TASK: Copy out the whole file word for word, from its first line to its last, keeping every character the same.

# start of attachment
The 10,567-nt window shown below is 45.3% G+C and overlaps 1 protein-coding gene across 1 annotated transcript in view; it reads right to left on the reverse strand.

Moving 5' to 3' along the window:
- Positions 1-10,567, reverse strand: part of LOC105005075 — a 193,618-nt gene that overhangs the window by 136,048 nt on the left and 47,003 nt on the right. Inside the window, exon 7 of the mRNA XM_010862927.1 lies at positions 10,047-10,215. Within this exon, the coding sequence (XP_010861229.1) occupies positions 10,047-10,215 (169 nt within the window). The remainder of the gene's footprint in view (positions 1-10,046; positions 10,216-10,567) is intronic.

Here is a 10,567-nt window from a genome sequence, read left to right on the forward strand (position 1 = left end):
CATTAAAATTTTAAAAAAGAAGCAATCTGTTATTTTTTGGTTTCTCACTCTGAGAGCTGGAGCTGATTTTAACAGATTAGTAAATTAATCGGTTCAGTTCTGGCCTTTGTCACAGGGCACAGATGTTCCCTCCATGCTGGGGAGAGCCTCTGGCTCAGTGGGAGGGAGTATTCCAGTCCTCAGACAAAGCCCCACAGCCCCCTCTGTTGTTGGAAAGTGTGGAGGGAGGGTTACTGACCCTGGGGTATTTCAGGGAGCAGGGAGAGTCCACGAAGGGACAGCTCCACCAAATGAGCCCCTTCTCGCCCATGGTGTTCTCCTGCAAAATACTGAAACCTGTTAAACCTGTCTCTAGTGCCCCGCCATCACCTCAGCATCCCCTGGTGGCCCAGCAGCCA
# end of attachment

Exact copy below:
The 10,567-nt window shown below is 45.3% G+C and overlaps 1 protein-coding gene across 1 annotated transcript in view; it reads right to left on the reverse strand.

Moving 5' to 3' along the window:
- Positions 1-10,567, reverse strand: part of LOC105005075 — a 193,618-nt gene that overhangs the window by 136,048 nt on the left and 47,003 nt on the right. Inside the window, exon 7 of the mRNA XM_010862927.1 lies at positions 10,047-10,215. Within this exon, the coding sequence (XP_010861229.1) occupies positions 10,047-10,215 (169 nt within the window). The remainder of the gene's footprint in view (positions 1-10,046; positions 10,216-10,567) is intronic.

Here is a 10,567-nt window from a genome sequence, read left to right on the forward strand (position 1 = left end):
CATTAAAATTTTAAAAAAGAAGCAATCTGTTATTTTTTGGTTTCTCACTCTGAGAGCTGGAGCTGATTTTAACAGATTAGTAAATTAATCGGTTCAGTTCTGGCCTTTGTCACAGGGCACAGATGTTCCCTCCATGCTGGGGAGAGCCTCTGGCTCAGTGGGAGGGAGTATTCCAGTCCTCAGACAAAGCCCCACAGCCCCCTCTGTTGTTGGAAAGTGTGGAGGGAGGGTTACTGACCCTGGGGTATTTCAGGGAGCAGGGAGAGTCCACGAAGGGACAGCTCCACCAAATGAGCCCCTTCTCGCCCATGGTGTTCTCCTGCAAAATACTGAAACCTGTTAAACCTGTCTCTAGTGCCCCGCCATCACCTCAGCATCCCCTGGTGGCCCAGCAGCCA